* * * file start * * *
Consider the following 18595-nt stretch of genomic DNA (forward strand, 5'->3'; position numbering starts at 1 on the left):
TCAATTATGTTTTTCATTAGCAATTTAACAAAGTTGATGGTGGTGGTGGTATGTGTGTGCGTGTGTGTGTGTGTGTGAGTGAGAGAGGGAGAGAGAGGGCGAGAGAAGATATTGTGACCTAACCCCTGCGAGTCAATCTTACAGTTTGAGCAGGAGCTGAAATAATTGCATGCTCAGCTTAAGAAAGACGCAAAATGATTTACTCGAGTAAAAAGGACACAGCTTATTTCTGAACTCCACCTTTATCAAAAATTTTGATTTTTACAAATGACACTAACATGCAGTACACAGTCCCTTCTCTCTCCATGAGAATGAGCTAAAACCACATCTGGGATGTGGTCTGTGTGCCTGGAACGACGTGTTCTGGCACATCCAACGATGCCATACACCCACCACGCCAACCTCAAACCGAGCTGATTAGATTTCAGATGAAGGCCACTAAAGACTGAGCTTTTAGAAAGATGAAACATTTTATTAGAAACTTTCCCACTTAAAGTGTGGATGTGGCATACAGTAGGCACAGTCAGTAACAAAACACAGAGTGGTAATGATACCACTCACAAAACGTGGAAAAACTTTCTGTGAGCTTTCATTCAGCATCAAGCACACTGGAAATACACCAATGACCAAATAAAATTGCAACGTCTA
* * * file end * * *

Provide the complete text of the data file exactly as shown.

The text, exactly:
Consider the following 18595-nt stretch of genomic DNA (forward strand, 5'->3'; position numbering starts at 1 on the left):
TCAATTATGTTTTTCATTAGCAATTTAACAAAGTTGATGGTGGTGGTGGTATGTGTGTGCGTGTGTGTGTGTGTGTGAGTGAGAGAGGGAGAGAGAGGGCGAGAGAAGATATTGTGACCTAACCCCTGCGAGTCAATCTTACAGTTTGAGCAGGAGCTGAAATAATTGCATGCTCAGCTTAAGAAAGACGCAAAATGATTTACTCGAGTAAAAAGGACACAGCTTATTTCTGAACTCCACCTTTATCAAAAATTTTGATTTTTACAAATGACACTAACATGCAGTACACAGTCCCTTCTCTCTCCATGAGAATGAGCTAAAACCACATCTGGGATGTGGTCTGTGTGCCTGGAACGACGTGTTCTGGCACATCCAACGATGCCATACACCCACCACGCCAACCTCAAACCGAGCTGATTAGATTTCAGATGAAGGCCACTAAAGACTGAGCTTTTAGAAAGATGAAACATTTTATTAGAAACTTTCCCACTTAAAGTGTGGATGTGGCATACAGTAGGCACAGTCAGTAACAAAACACAGAGTGGTAATGATACCACTCACAAAACGTGGAAAAACTTTCTGTGAGCTTTCATTCAGCATCAAGCACACTGGAAATACACCAATGACCAAATAAAATTGCAACGTCTA